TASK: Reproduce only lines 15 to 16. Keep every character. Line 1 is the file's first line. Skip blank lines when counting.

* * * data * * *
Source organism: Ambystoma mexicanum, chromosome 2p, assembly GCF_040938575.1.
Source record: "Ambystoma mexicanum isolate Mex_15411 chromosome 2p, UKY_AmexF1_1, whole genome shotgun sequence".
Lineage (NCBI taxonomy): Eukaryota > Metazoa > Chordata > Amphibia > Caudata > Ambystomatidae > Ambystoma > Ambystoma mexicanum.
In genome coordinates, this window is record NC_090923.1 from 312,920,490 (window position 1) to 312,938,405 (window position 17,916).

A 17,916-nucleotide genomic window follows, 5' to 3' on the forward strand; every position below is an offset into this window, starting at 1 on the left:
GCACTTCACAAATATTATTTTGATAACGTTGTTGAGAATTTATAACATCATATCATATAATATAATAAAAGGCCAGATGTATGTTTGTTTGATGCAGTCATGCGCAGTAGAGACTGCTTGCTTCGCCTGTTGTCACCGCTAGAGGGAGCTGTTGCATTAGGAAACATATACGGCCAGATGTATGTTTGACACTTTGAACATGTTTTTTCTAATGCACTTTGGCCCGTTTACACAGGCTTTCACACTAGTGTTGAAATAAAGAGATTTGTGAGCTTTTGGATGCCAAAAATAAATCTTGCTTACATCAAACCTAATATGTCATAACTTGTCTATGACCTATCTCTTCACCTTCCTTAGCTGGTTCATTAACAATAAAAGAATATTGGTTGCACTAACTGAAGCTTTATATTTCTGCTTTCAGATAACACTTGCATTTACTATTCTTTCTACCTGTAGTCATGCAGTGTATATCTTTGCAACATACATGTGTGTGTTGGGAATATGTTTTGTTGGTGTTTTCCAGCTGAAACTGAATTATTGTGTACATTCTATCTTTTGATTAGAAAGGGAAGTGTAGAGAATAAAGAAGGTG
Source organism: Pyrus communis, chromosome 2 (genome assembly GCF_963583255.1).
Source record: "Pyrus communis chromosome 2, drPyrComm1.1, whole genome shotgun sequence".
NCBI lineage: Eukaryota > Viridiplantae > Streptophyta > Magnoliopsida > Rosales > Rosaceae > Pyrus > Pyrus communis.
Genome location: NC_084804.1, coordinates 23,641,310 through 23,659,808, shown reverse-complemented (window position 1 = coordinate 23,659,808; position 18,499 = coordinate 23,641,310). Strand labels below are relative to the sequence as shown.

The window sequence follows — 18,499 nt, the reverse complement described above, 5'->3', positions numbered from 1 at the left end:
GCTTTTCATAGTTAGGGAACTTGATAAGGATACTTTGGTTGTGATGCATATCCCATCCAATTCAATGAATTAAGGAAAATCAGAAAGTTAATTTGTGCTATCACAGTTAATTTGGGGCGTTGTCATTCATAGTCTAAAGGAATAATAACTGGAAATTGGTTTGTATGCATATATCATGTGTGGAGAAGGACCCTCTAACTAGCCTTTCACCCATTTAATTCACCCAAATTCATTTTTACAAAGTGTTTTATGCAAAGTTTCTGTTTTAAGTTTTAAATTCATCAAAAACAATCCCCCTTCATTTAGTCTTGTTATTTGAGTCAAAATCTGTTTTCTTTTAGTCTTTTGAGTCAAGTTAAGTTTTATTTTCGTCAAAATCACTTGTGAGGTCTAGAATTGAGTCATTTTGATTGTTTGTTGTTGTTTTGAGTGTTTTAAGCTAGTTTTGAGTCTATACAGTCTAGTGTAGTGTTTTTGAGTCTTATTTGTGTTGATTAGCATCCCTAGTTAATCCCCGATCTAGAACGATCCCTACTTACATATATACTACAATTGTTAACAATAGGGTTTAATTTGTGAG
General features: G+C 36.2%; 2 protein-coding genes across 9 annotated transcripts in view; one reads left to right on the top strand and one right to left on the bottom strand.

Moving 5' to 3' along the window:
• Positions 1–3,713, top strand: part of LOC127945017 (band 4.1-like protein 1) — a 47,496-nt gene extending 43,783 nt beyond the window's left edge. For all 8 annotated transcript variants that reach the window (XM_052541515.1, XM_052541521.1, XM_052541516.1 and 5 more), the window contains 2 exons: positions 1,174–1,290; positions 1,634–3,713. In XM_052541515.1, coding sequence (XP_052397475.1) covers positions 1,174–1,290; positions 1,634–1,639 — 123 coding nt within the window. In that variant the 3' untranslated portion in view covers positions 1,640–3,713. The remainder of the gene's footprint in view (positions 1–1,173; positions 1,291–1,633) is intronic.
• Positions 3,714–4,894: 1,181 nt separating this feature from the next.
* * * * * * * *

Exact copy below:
• Positions 1–3,713, top strand: part of LOC127945017 (band 4.1-like protein 1) — a 47,496-nt gene extending 43,783 nt beyond the window's left edge. For all 8 annotated transcript variants that reach the window (XM_052541515.1, XM_052541521.1, XM_052541516.1 and 5 more), the window contains 2 exons: positions 1,174–1,290; positions 1,634–3,713. In XM_052541515.1, coding sequence (XP_052397475.1) covers positions 1,174–1,290; positions 1,634–1,639 — 123 coding nt within the window. In that variant the 3' untranslated portion in view covers positions 1,640–3,713. The remainder of the gene's footprint in view (positions 1–1,173; positions 1,291–1,633) is intronic.
• Positions 3,714–4,894: 1,181 nt separating this feature from the next.